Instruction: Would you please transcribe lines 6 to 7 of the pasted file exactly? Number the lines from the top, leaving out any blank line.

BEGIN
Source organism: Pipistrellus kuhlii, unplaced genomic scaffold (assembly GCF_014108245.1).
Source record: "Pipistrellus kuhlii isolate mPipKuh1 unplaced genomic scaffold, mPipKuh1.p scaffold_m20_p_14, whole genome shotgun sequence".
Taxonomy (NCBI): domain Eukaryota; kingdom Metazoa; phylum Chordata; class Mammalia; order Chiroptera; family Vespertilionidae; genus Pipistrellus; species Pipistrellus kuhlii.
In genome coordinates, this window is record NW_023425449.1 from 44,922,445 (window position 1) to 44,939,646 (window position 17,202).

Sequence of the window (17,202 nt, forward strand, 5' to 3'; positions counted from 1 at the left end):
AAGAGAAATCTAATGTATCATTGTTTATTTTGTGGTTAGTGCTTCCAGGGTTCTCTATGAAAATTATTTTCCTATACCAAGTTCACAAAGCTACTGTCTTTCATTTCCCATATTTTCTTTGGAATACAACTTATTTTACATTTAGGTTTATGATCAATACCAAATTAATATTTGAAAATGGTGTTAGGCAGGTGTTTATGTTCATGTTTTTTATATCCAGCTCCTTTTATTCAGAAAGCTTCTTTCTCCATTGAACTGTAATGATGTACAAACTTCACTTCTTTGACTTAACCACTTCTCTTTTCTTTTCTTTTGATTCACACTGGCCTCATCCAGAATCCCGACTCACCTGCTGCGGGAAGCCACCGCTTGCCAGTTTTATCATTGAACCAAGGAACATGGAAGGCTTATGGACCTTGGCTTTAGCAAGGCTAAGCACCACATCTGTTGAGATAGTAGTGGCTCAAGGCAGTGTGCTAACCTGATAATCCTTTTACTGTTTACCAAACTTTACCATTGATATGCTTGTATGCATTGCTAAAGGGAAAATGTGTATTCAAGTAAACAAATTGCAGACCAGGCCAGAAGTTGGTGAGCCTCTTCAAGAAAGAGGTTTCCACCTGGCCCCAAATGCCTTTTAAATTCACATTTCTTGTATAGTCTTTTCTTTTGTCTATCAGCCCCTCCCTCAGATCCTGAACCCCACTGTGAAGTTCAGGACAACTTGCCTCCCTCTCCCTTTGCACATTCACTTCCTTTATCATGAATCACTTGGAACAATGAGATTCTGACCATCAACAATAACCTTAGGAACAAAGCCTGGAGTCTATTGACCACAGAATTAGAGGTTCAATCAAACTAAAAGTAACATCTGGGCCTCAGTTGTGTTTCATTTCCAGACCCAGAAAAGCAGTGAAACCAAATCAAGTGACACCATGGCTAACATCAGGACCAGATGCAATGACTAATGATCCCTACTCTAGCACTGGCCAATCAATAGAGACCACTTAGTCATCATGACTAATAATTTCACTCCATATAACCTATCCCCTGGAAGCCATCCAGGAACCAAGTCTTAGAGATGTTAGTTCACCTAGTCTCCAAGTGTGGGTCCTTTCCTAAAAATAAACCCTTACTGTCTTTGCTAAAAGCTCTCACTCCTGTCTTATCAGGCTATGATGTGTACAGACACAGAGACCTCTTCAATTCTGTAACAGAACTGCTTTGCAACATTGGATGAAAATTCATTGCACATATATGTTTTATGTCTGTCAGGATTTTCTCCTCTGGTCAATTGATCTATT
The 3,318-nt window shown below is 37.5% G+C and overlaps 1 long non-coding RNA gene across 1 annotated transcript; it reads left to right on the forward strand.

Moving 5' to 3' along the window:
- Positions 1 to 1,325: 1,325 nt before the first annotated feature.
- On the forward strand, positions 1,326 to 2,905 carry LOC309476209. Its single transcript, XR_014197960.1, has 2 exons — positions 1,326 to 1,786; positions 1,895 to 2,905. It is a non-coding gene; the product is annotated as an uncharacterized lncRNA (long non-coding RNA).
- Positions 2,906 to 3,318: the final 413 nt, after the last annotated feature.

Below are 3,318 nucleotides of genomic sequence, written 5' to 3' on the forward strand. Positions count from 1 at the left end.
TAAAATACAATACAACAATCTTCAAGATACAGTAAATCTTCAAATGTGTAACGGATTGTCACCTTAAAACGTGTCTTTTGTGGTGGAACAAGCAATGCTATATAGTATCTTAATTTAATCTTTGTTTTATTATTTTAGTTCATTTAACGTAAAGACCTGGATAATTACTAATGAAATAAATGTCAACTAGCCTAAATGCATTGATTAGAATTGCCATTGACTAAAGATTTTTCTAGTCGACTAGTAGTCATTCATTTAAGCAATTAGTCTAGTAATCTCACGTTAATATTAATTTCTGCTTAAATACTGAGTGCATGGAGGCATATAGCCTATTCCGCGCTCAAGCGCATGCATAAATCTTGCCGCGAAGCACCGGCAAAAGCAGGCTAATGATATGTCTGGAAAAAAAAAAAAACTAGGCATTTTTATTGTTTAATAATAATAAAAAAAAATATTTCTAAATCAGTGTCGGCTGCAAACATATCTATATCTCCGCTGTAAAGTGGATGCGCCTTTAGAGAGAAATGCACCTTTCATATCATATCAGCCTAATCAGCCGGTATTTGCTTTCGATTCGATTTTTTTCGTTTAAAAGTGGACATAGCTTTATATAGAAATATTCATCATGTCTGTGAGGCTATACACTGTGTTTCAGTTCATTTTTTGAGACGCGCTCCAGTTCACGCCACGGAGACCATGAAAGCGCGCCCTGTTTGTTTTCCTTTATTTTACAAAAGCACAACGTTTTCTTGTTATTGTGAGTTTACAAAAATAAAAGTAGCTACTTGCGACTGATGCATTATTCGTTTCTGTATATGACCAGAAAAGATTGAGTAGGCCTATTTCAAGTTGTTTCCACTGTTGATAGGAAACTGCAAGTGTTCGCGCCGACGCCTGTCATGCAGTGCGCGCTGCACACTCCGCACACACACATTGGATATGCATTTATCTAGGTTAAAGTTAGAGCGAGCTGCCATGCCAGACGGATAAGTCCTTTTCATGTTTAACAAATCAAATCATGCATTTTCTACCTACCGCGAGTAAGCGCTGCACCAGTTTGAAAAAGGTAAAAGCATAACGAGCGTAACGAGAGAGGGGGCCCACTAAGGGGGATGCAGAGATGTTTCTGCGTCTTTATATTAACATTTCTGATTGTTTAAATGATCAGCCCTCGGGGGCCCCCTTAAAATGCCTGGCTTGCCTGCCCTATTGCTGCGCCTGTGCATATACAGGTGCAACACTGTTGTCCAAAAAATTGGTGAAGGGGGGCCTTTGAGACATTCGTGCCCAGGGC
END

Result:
AAGAGAAATCTAATGTATCATTGTTTATTTTGTGGTTAGTGCTTCCAGGGTTCTCTATGAAAATTATTTTCCTATACCAAGTTCACAAAGCTACTGTCTTTCATTTCCCATATTTTCTTTGGAATACAACTTATTTTACATTTAGGTTTATGATCAATACCAAATTAATATTTGAAAATGGTGTTAGGCAGGTGTTTATGTTCATGTTTTTTATATCCAGCTCCTTTTATTCAGAAAGCTTCTTTCTCCATTGAACTGTAATGATGTACAAACTTCACTTCTTTGACTTAACCACTTCTCTTTTCTTTTCTTTTGATTCACACTGGCCTCATCCAGAATCCCGACTCACCTGCTGCGGGAAGCCACCGCTTGCCAGTTTTATCATTGAACCAAGGAACATGGAAGGCTTATGGACCTTGGCTTTAGCAAGGCTAAGCACCACATCTGTTGAGATAGTAGTGGCTCAAGGCAGTGTGCTAACCTGATAATCCTTTTACTGTTTACCAAACTTTACCATTGATATGCTTGTATGCATTGCTAAAGGGAAAATGTGTATTCAAGTAAACAAATTGCAGACCAGGCCAGAAGTTGGTGAGCCTCTTCAAGAAAGAGGTTTCCACCTGGCCCCAAATGCCTTTTAAATTCACATTTCTTGTATAGTCTTTTCTTTTGTCTATCAGCCCCTCCCTCAGATCCTGAACCCCACTGTGAAGTTCAGGACAACTTGCCTCCCTCTCCCTTTGCACATTCACTTCCTTTATCATGAATCACTTGGAACAATGAGATTCTGACCATCAACAATAACCTTAGGAACAAAGCCTGGAGTCTATTGACCACAGAATTAGAGGTTCAATCAAACTAAAAGTAACATCTGGGCCTCAGTTGTGTTTCATTTCCAGACCCAGAAAAGCAGTGAAACCAAATCAAGTGACACCATGGCTAACATCAGGACCAGATGCAATGACTAATGATCCCTACTCTAGCACTGGCCAATCAATAGAGACCACTTAGTCATCATGACTAATAATTTCACTCCATATAACCTATCCCCTGGAAGCCATCCAGGAACCAAGTCTTAGAGATGTTAGTTCACCTAGTCTCCAAGTGTGGGTCCTTTCCTAAAAATAAACCCTTACTGTCTTTGCTAAAAGCTCTCACTCCTGTCTTATCAGGCTATGATGTGTACAGACACAGAGACCTCTTCAATTCTGTAACAGAACTGCTTTGCAACATTGGATGAAAATTCATTGCACATATATGTTTTATGTCTGTCAGGATTTTCTCCTCTGGTCAATTGATCTATT
The 3,318-nt window shown below is 37.5% G+C and overlaps 1 long non-coding RNA gene across 1 annotated transcript; it reads left to right on the forward strand.